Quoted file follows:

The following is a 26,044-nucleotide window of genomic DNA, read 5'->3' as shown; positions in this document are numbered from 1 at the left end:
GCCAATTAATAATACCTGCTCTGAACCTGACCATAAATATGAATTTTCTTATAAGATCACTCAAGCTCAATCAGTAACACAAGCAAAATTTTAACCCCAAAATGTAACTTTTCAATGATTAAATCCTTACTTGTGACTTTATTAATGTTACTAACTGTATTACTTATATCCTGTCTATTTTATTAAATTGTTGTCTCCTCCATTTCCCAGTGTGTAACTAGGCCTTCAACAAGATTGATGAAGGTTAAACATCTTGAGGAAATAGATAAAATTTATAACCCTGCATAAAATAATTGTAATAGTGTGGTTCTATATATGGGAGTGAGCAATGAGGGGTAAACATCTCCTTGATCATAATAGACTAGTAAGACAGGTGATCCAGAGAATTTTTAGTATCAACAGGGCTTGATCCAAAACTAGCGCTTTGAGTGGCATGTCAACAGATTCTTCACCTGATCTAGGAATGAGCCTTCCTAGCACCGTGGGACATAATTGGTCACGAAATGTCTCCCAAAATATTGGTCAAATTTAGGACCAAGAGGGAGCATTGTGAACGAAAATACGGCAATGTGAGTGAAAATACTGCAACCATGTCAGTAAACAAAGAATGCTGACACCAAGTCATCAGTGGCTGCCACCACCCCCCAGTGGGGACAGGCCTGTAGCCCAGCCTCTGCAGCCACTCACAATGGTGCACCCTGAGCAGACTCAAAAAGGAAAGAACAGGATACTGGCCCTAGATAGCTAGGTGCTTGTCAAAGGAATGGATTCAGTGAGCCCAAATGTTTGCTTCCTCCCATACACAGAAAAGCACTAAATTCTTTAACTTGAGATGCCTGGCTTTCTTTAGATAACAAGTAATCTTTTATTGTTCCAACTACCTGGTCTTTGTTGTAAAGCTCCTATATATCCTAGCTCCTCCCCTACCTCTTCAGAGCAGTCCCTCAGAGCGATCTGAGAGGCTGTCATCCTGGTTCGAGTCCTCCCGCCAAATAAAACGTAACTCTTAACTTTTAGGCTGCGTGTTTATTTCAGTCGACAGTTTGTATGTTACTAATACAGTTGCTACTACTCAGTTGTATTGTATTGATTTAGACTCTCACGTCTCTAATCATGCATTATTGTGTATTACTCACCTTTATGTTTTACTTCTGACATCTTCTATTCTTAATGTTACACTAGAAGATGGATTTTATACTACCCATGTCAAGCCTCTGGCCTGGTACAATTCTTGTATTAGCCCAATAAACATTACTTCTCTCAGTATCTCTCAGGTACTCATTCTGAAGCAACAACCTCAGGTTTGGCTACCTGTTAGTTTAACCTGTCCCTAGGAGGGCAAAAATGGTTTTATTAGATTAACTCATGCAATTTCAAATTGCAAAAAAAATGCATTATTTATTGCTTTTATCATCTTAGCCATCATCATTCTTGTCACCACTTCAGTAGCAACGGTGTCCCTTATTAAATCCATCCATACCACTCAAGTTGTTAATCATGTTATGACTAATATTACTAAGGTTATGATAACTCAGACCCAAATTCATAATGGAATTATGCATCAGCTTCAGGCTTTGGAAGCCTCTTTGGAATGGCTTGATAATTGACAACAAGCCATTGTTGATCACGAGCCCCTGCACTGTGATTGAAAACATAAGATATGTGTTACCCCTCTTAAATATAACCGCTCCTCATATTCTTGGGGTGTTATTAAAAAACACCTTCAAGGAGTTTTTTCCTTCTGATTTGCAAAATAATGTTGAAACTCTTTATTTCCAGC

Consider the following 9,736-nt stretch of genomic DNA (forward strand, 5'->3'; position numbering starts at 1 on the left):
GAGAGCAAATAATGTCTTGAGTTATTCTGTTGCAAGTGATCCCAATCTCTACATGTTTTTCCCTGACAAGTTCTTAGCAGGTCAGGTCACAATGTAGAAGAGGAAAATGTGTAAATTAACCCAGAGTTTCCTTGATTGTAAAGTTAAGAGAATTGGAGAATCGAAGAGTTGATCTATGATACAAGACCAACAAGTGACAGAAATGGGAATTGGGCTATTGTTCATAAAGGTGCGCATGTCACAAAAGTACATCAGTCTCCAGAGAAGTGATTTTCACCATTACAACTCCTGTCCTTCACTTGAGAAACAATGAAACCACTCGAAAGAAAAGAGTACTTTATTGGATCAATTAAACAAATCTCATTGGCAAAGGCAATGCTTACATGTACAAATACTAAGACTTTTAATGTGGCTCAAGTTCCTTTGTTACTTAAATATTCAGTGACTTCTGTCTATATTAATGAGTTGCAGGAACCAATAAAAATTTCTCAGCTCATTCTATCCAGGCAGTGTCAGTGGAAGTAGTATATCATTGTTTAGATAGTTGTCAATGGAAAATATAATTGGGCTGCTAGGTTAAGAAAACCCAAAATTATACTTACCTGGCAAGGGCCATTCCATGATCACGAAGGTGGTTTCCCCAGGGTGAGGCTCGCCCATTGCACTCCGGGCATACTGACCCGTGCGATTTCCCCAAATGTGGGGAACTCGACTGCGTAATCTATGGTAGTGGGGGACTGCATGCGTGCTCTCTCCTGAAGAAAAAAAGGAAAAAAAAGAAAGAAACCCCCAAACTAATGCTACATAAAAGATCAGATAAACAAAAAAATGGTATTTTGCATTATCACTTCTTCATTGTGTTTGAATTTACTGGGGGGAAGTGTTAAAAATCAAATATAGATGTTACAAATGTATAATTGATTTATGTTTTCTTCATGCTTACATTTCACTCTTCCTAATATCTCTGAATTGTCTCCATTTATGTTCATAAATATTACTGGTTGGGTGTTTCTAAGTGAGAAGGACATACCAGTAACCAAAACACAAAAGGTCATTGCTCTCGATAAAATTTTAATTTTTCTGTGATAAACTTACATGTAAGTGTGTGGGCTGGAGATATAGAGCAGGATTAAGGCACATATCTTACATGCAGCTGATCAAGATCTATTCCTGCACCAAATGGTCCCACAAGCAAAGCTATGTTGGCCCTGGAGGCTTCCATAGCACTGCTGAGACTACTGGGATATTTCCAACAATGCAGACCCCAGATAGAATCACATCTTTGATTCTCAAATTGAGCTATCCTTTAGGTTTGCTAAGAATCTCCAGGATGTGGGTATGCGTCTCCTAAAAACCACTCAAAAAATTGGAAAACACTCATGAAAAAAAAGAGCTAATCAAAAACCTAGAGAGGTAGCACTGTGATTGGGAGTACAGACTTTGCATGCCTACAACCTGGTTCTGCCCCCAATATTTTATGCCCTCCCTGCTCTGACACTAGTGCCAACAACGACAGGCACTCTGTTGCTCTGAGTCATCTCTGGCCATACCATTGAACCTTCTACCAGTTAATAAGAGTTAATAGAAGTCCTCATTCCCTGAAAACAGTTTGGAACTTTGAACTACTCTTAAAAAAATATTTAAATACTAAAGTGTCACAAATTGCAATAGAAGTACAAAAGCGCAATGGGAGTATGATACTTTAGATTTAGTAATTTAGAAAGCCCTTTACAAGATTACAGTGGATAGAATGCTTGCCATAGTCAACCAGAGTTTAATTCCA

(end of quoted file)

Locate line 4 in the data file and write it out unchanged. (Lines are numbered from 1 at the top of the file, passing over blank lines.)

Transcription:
GAGAGCAAATAATGTCTTGAGTTATTCTGTTGCAAGTGATCCCAATCTCTACATGTTTTTCCCTGACAAGTTCTTAGCAGGTCAGGTCACAATGTAGAAGAGGAAAATGTGTAAATTAACCCAGAGTTTCCTTGATTGTAAAGTTAAGAGAATTGGAGAATCGAAGAGTTGATCTATGATACAAGACCAACAAGTGACAGAAATGGGAATTGGGCTATTGTTCATAAAGGTGCGCATGTCACAAAAGTACATCAGTCTCCAGAGAAGTGATTTTCACCATTACAACTCCTGTCCTTCACTTGAGAAACAATGAAACCACTCGAAAGAAAAGAGTACTTTATTGGATCAATTAAACAAATCTCATTGGCAAAGGCAATGCTTACATGTACAAATACTAAGACTTTTAATGTGGCTCAAGTTCCTTTGTTACTTAAATATTCAGTGACTTCTGTCTATATTAATGAGTTGCAGGAACCAATAAAAATTTCTCAGCTCATTCTATCCAGGCAGTGTCAGTGGAAGTAGTATATCATTGTTTAGATAGTTGTCAATGGAAAATATAATTGGGCTGCTAGGTTAAGAAAACCCAAAATTATACTTACCTGGCAAGGGCCATTCCATGATCACGAAGGTGGTTTCCCCAGGGTGAGGCTCGCCCATTGCACTCCGGGCATACTGACCCGTGCGATTTCCCCAAATGTGGGGAACTCGACTGCGTAATCTATGGTAGTGGGGGACTGCATGCGTGCTCTCTCCTGAAGAAAAAAAGGAAAAAAAAGAAAGAAACCCCCAAACTAATGCTACATAAAAGATCAGATAAACAAAAAAATGGTATTTTGCATTATCACTTCTTCATTGTGTTTGAATTTACTGGGGGGAAGTGTTAAAAATCAAATATAGATGTTACAAATGTATAATTGATTTATGTTTTCTTCATGCTTACATTTCACTCTTCCTAATATCTCTGAATTGTCTCCATTTATGTTCATAAATATTACTGGTTGGGTGTTTCTAAGTGAGAAGGACATACCAGTAACCAAAACACAAAAGGTCATTGCTCTCGATAAAATTTTAATTTTTCTGTGATAAACTTACATGTAAGTGTGTGGGCTGGAGATATAGAGCAGGATTAAGGCACATATCTTACATGCAGCTGATCAAGATCTATTCCTGCACCAAATGGTCCCACAAGCAAAGCTATGTTGGCCCTGGAGGCTTCCATAGCACTGCTGAGACTACTGGGATATTTCCAACAATGCAGACCCCAGATAGAATCACATCTTTGATTCTCAAATTGAGCTATCCTTTAGGTTTGCTAAGAATCTCCAGGATGTGGGTATGCGTCTCCTAAAAACCACTCAAAAAATTGGAAAACACTCATGAAAAAAAAGAGCTAATCAAAAACCTAGAGAGGTAGCACTGTGATTGGGAGTACAGACTTTGCATGCCTACAACCTGGTTCTGCCCCCAATATTTTATGCCCTCCCTGCTCTGACACTAGTGCCAACAACGACAGGCACTCTGTTGCTCTGAGTCATCTCTGGCCATACCATTGAACCTTCTACCAGTTAATAAGAGTTAATAGAAGTCCTCATTCCCTGAAAACAGTTTGGAACTTTGAACTACTCTTAAAAAAATATTTAAATACTAAAGTGTCACAAATTGCAATAGAAGTACAAAAGCGCAATGGGAGTATGATACTTTAGATTTAGTAATTTAGAAAGCCCTTTACAAGATTACAGTGGATAGAATGCTTGCCATAGTCAACCAGAGTTTAATTCCA